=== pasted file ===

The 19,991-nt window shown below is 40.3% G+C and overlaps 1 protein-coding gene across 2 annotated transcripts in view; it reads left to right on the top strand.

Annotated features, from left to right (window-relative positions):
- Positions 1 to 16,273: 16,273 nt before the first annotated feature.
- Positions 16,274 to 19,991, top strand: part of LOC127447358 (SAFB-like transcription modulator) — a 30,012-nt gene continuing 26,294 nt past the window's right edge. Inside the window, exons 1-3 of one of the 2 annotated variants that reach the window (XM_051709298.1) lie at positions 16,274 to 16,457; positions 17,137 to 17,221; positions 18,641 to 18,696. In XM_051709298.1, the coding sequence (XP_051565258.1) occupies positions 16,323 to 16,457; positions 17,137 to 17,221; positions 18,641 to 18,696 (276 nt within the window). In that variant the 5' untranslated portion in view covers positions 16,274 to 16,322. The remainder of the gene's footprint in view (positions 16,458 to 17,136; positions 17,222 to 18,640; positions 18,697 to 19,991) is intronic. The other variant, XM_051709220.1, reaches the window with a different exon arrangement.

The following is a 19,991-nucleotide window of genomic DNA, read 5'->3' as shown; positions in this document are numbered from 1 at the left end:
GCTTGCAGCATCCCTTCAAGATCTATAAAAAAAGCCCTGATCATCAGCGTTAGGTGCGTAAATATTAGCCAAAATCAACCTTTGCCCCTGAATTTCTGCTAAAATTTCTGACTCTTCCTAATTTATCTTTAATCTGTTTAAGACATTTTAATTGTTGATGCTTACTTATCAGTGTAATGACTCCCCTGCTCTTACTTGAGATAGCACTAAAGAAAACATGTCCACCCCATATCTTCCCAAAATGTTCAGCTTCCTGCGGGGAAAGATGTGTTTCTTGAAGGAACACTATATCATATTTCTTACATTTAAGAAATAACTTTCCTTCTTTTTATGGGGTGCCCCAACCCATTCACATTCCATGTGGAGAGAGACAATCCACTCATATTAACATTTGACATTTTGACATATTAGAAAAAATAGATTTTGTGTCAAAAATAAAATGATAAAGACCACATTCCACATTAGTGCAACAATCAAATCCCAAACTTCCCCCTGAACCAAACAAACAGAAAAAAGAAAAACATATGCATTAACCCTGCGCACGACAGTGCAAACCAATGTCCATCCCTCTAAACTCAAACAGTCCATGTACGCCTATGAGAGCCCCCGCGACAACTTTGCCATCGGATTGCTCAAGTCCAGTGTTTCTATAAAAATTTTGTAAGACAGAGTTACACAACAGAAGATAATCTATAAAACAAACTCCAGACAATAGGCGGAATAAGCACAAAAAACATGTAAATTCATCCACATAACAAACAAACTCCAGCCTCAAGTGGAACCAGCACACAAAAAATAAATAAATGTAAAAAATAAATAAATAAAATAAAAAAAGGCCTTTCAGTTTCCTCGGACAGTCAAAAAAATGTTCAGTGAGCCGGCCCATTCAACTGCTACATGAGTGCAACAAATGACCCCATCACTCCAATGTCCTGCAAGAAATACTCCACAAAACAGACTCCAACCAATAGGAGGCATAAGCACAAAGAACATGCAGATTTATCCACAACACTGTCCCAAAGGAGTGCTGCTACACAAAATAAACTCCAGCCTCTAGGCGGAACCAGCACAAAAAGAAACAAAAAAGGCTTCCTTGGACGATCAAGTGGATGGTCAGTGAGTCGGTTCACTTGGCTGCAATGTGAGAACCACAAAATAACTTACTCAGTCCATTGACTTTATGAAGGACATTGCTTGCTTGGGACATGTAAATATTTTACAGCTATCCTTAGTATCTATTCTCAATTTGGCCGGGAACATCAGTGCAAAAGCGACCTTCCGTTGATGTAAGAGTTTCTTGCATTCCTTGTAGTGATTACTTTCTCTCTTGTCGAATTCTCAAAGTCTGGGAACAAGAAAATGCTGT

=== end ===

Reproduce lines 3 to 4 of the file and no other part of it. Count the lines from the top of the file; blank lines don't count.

- Positions 1 to 16,273: 16,273 nt before the first annotated feature.
- Positions 16,274 to 19,991, top strand: part of LOC127447358 (SAFB-like transcription modulator) — a 30,012-nt gene continuing 26,294 nt past the window's right edge. Inside the window, exons 1-3 of one of the 2 annotated variants that reach the window (XM_051709298.1) lie at positions 16,274 to 16,457; positions 17,137 to 17,221; positions 18,641 to 18,696. In XM_051709298.1, the coding sequence (XP_051565258.1) occupies positions 16,323 to 16,457; positions 17,137 to 17,221; positions 18,641 to 18,696 (276 nt within the window). In that variant the 5' untranslated portion in view covers positions 16,274 to 16,322. The remainder of the gene's footprint in view (positions 16,458 to 17,136; positions 17,222 to 18,640; positions 18,697 to 19,991) is intronic. The other variant, XM_051709220.1, reaches the window with a different exon arrangement.